Proceedings of the Anaesthetic Research Society Meeting: Protocol presentation: evaluation of a device to detect early respiratory deterioration

Sheila Rodgers, Gordon Drummond, Jennifer Tocher, D K Arvind, A Waite, C Weir, J Smith

Research output: Contribution to journalArticlepeer-review

Abstract

We have developed a small non-invasive device that senses body movement and reliably measures respiratory rate in patients after abdominal surgery.1 Respiratory rate is a good marker of developing illness2 and can predict ITU referral and outcome.3 Intensive surveillance with pulse oximetry can reduce emergencies and ITU admission.4 If reliable frequent measures of respiratory rate are included into a routine physiological warning score, it is possible that:

the ‘weak link’ in the early detection of deterioration might be strengthened;

early detection would allow prompt escalation of care and improve outcome.

We present the plans we have for testing these hypotheses. We propose:

validation of the device in acute medical patients (problem: consent in acute illness).

In this time period, we hope to obtain CE marking and MHRA approval.

A feasibility study to define several aspects of use of a new device:

○ staff attitude, response, and use of a new monitor,

○ influence of more intensive monitoring on interventions,

○ methods to measure outcome.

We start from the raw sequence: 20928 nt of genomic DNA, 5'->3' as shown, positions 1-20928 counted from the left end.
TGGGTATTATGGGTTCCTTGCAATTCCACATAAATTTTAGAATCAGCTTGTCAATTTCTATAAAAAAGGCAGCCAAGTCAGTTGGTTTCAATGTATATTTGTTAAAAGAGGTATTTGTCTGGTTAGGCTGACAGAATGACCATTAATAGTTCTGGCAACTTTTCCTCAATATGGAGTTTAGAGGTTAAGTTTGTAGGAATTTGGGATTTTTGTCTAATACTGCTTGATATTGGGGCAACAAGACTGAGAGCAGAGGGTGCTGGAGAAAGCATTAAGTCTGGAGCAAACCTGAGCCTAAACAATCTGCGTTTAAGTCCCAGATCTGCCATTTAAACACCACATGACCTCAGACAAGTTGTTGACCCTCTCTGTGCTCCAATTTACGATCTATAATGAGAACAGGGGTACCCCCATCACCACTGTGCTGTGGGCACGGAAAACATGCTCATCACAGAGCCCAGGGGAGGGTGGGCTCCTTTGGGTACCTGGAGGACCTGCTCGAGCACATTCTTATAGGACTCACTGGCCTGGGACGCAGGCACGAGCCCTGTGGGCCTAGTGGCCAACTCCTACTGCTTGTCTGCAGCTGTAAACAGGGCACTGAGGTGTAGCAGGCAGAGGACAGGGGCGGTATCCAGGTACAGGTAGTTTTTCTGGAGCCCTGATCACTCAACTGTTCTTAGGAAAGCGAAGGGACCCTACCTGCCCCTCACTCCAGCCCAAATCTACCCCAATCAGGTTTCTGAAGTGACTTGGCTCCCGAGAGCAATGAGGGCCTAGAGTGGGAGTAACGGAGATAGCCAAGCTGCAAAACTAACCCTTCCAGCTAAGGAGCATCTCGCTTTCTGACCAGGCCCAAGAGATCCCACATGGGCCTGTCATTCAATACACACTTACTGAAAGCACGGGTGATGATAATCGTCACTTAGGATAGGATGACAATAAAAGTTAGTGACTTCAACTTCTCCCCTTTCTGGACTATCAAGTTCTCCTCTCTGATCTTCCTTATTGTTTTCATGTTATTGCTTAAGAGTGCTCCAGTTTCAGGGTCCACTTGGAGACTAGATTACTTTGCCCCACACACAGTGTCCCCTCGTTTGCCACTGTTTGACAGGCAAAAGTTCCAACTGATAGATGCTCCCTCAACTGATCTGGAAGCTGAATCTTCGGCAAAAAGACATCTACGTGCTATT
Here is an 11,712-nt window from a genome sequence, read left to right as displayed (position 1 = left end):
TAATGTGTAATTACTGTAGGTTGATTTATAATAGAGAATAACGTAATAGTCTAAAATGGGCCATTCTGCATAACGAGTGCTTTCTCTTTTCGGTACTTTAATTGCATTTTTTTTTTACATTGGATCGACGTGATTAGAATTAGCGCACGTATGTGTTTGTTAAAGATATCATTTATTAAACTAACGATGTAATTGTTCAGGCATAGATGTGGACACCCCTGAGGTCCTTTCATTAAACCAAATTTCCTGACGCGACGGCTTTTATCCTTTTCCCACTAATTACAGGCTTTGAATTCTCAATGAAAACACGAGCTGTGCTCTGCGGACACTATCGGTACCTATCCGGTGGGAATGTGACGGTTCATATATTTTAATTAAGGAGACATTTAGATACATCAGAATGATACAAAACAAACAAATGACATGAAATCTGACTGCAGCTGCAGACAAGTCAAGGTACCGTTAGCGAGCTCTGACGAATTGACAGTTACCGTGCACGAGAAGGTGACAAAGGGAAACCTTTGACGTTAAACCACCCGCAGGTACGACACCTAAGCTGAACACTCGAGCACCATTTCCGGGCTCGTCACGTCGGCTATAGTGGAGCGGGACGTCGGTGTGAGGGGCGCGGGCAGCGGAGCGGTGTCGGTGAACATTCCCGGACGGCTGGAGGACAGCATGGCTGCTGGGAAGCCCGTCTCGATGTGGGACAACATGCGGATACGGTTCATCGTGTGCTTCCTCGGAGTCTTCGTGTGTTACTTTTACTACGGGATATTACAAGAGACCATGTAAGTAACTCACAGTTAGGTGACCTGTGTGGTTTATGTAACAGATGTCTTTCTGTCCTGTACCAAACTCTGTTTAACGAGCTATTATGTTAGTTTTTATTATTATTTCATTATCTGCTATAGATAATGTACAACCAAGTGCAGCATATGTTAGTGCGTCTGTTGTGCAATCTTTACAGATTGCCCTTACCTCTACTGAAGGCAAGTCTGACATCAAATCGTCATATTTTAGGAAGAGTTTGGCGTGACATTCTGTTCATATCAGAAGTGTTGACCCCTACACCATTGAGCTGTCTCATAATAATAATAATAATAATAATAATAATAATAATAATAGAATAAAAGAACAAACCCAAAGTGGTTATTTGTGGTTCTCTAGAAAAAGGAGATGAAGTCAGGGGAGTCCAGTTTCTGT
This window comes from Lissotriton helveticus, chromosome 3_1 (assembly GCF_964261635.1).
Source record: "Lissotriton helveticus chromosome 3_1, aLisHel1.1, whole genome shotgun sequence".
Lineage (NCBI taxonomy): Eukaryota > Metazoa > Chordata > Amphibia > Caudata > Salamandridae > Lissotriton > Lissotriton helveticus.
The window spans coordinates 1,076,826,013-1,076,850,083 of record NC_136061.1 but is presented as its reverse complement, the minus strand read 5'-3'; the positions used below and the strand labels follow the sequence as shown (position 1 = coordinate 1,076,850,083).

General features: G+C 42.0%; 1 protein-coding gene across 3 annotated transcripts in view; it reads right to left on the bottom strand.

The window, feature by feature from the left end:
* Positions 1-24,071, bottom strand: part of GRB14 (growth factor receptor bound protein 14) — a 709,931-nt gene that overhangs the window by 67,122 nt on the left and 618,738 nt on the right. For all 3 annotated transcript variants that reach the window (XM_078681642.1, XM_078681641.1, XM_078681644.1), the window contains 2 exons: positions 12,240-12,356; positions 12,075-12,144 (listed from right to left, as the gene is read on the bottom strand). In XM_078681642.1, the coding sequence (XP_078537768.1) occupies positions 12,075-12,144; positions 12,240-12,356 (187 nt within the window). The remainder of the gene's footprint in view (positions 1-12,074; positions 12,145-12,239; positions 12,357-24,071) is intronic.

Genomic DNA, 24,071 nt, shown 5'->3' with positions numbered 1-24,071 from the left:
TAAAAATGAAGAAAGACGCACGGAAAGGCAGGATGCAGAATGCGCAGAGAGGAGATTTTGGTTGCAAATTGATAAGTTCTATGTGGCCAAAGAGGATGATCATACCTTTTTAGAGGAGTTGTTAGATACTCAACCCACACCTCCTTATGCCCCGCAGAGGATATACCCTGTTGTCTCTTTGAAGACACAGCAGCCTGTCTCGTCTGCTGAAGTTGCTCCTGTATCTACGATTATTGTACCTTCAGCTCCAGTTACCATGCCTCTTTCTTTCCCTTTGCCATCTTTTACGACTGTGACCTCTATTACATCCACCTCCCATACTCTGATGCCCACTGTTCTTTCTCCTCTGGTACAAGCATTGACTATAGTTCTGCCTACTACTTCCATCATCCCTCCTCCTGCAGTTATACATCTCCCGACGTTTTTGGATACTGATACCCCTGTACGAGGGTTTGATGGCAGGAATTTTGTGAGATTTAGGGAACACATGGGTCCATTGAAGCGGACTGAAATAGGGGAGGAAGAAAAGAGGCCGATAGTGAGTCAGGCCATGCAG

Population: we plan to study ‘level 1’, that is, patients receiving ward-based care, because patients considered at risk of substantial postoperative morbidity are generally given higher levels of care which include more intensive monitoring. Patients would be studied before and after routine and emergency colorectal and urological surgery (we have two suitably sized local units) with a phased introduction and assessment using the following: Surgical Apgar, P-Possum, Charlson age–comorbidity index, Duke activity status Index, Scottish index of multiple deprivation 2009 followed by measures after surgery, using: calls to hospital at night team, postoperative morbidity score, EuroQol EQ-5D and SF-12, dependency-weighted LOS and 28 day mortality, TrakCare' electronic patient record system, and other clinical management indicators.

We would value general comments but specifically comments on consent procedures, assessment tools, and study design.
Original languageEnglish
Pages (from-to)709P-721P
JournalBritish Journal of Anaesthesia
Volume108
Issue number4
DOIs
Publication statusPublished - 2012

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